Cons: While this model supports efficient pharmacy workflows, it can be labor intensive for nurses who must travel back and forth to cabinets to retrieve medications. The Institute of Safe Medication Practices (ISMP) guidelines recommend medication retrieval for only one patient at a time, so for nurses in the typical medical/surgical unit handling six patients, the time commitment associated with main medication passes three times a day can be significant.
Nurses may also encounter lines of other nurses at cabinets waiting to retrieve medications. This issue is more significant on units with higher nurse-to-patient ratios, such as med/surg or orthopedic units. For this reason, cabinet-centered models are often more productive for environments with lower nurse-to-patient ratios, great examples are labor and delivery, intensive care units (ICU) and the emergency department.
While cabinet-centered models give pharmacy more control of inventory, it is important to recognize a few items: increased equipment costs, increased inventory, the time required to optimize the medication cabinets and the financial implications of medications that reach their expiration dates while sitting in cabinets. These labor and financial implications must be evaluated carefully.
Centralized or Patient-Centered Models
Centralized or patient-centered models streamline nursing workflows and better support patient engagement strategies by enabling nurses to spend more time at the bedside.
This approach is characterized by 60% to 70% of medications delivered to specified areas (scheduled meds), while 30% to 40% of medications are available in cabinets (narcotics, PRNs, First Doses, IVs). Primarily, two versions of this model are seen today.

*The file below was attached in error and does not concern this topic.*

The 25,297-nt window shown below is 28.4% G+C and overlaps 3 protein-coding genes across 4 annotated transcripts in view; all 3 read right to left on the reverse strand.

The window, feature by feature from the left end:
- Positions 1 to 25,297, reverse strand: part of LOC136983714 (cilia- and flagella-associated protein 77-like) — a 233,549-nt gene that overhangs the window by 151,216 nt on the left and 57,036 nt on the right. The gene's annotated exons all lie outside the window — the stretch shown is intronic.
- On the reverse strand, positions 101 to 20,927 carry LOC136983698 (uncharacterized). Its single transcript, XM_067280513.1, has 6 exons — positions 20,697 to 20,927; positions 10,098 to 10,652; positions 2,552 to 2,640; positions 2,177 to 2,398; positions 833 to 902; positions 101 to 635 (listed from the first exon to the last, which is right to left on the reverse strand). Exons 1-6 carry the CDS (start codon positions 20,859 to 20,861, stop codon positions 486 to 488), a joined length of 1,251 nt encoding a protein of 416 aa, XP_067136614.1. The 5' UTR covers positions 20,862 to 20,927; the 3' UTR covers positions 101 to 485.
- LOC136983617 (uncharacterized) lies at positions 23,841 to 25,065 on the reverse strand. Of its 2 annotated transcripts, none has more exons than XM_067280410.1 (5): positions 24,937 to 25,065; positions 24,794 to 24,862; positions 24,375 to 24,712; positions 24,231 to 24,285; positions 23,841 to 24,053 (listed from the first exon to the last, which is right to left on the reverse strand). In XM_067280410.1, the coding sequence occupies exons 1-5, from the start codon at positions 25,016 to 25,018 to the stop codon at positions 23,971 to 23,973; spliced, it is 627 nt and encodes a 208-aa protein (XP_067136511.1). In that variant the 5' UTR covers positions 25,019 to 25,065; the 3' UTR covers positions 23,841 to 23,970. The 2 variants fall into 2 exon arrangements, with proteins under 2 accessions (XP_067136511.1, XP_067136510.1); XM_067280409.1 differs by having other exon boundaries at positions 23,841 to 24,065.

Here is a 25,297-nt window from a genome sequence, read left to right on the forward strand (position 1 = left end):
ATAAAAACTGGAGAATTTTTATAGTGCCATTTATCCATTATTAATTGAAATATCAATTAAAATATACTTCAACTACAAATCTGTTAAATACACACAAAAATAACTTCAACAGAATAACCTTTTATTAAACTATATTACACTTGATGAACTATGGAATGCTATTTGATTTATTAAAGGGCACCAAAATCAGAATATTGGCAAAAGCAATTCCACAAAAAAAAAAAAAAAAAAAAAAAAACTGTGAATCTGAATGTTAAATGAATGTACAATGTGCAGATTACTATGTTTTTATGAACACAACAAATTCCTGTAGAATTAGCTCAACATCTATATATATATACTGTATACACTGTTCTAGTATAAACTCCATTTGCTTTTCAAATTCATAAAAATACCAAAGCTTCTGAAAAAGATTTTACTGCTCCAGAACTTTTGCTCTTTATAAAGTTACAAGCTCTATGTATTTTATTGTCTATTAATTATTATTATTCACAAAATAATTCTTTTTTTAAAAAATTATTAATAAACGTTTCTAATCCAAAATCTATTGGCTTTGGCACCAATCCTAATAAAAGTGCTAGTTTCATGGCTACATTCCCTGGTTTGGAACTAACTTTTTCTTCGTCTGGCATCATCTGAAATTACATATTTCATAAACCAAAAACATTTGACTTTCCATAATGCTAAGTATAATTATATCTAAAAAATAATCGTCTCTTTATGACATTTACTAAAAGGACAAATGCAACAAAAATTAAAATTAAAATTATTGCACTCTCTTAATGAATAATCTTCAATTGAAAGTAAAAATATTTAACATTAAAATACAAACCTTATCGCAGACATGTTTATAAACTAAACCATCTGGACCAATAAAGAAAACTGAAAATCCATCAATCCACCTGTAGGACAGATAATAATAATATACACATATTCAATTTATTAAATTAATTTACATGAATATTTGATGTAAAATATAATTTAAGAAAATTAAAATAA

The first version consists of a workstation on wheels or computer on wheels (WOW/COW), in which a laptop is on the cart with locked medication cassettes. Each cart stays with the nurse throughout the day and is stocked with medications specific to the nurse’s patients.
Pros: This approach minimizes a nurse’s time spent away from patients retrieving medications. The technology is mobile, scheduled medications and supplies are together, there is a prep area available for the nurse and everything is at the bedside for safe administration.
Cons: Use of these workstations can become problematic, common complaints are weight of pushing the carts, thresholds, battery life and a CMS requirement that the technology needs to be in line of sight of the User. Another issue is nurses “borrow” medications from specific patient inventories for another patient and forget to replenish. When this situation occurs, it increases workloads for pharmacy staff trying to manage inventories. In addition, it can delay the administration of medications to patients whose medications were borrowed creating the dreaded “missing medication cycle.”